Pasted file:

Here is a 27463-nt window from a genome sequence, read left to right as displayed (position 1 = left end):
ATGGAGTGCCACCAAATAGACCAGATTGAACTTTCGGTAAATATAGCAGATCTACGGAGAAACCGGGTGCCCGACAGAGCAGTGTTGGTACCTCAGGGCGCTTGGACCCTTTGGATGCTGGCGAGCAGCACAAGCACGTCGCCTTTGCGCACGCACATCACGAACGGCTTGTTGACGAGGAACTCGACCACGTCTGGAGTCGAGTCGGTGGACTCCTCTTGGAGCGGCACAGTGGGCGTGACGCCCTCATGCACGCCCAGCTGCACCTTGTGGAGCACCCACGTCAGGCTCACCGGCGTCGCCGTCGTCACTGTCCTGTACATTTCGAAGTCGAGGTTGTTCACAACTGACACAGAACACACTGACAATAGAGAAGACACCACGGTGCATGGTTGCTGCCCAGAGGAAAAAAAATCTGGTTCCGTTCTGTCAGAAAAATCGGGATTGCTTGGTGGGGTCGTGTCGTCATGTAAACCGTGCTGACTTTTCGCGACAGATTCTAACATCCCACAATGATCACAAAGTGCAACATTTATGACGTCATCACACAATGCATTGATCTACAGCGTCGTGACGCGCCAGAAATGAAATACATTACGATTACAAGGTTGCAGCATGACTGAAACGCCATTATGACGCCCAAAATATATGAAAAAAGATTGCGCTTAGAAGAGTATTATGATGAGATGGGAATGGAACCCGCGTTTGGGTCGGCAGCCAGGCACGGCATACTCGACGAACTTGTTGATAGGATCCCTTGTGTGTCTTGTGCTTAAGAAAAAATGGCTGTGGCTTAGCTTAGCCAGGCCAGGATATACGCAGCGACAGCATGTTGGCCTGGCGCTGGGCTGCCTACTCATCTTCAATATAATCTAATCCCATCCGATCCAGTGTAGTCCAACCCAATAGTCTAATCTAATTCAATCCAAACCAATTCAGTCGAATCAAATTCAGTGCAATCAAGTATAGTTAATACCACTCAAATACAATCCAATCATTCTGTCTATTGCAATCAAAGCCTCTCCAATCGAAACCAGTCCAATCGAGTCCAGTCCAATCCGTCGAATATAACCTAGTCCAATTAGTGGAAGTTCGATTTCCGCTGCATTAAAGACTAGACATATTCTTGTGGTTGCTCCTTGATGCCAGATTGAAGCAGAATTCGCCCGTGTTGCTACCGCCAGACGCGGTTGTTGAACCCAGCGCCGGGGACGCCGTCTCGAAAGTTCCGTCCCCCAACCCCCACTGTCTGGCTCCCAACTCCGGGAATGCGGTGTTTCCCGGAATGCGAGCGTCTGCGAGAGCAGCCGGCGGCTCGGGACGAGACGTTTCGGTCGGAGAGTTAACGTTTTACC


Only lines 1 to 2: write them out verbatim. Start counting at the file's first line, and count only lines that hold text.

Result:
Here is a 27463-nt window from a genome sequence, read left to right as displayed (position 1 = left end):
ATGGAGTGCCACCAAATAGACCAGATTGAACTTTCGGTAAATATAGCAGATCTACGGAGAAACCGGGTGCCCGACAGAGCAGTGTTGGTACCTCAGGGCGCTTGGACCCTTTGGATGCTGGCGAGCAGCACAAGCACGTCGCCTTTGCGCACGCACATCACGAACGGCTTGTTGACGAGGAACTCGACCACGTCTGGAGTCGAGTCGGTGGACTCCTCTTGGAGCGGCACAGTGGGCGTGACGCCCTCATGCACGCCCAGCTGCACCTTGTGGAGCACCCACGTCAGGCTCACCGGCGTCGCCGTCGTCACTGTCCTGTACATTTCGAAGTCGAGGTTGTTCACAACTGACACAGAACACACTGACAATAGAGAAGACACCACGGTGCATGGTTGCTGCCCAGAGGAAAAAAAATCTGGTTCCGTTCTGTCAGAAAAATCGGGATTGCTTGGTGGGGTCGTGTCGTCATGTAAACCGTGCTGACTTTTCGCGACAGATTCTAACATCCCACAATGATCACAAAGTGCAACATTTATGACGTCATCACACAATGCATTGATCTACAGCGTCGTGACGCGCCAGAAATGAAATACATTACGATTACAAGGTTGCAGCATGACTGAAACGCCATTATGACGCCCAAAATATATGAAAAAAGATTGCGCTTAGAAGAGTATTATGATGAGATGGGAATGGAACCCGCGTTTGGGTCGGCAGCCAGGCACGGCATACTCGACGAACTTGTTGATAGGATCCCTTGTGTGTCTTGTGCTTAAGAAAAAATGGCTGTGGCTTAGCTTAGCCAGGCCAGGATATACGCAGCGACAGCATGTTGGCCTGGCGCTGGGCTGCCTACTCATCTTCAATATAATCTAATCCCATCCGATCCAGTGTAGTCCAACCCAATAGTCTAATCTAATTCAATCCAAACCAATTCAGTCGAATCAAATTCAGTGCAATCAAGTATAGTTAATACCACTCAAATACAATCCAATCATTCTGTCTATTGCAATCAAAGCCTCTCCAATCGAAACCAGTCCAATCGAGTCCAGTCCAATCCGTCGAATATAACCTAGTCCAATTAGTGGAAGTTCGATTTCCGCTGCATTAAAGACTAGACATATTCTTGTGGTTGCTCCTTGATGCCAGATTGAAGCAGAATTCGCCCGTGTTGCTACCGCCAGACGCGGTTGTTGAACCCAGCGCCGGGGACGCCGTCTCGAAAGTTCCGTCCCCCAACCCCCACTGTCTGGCTCCCAACTCCGGGAATGCGGTGTTTCCCGGAATGCGAGCGTCTGCGAGAGCAGCCGGCGGCTCGGGACGAGACGTTTCGGTCGGAGAGTTAACGTTTTACC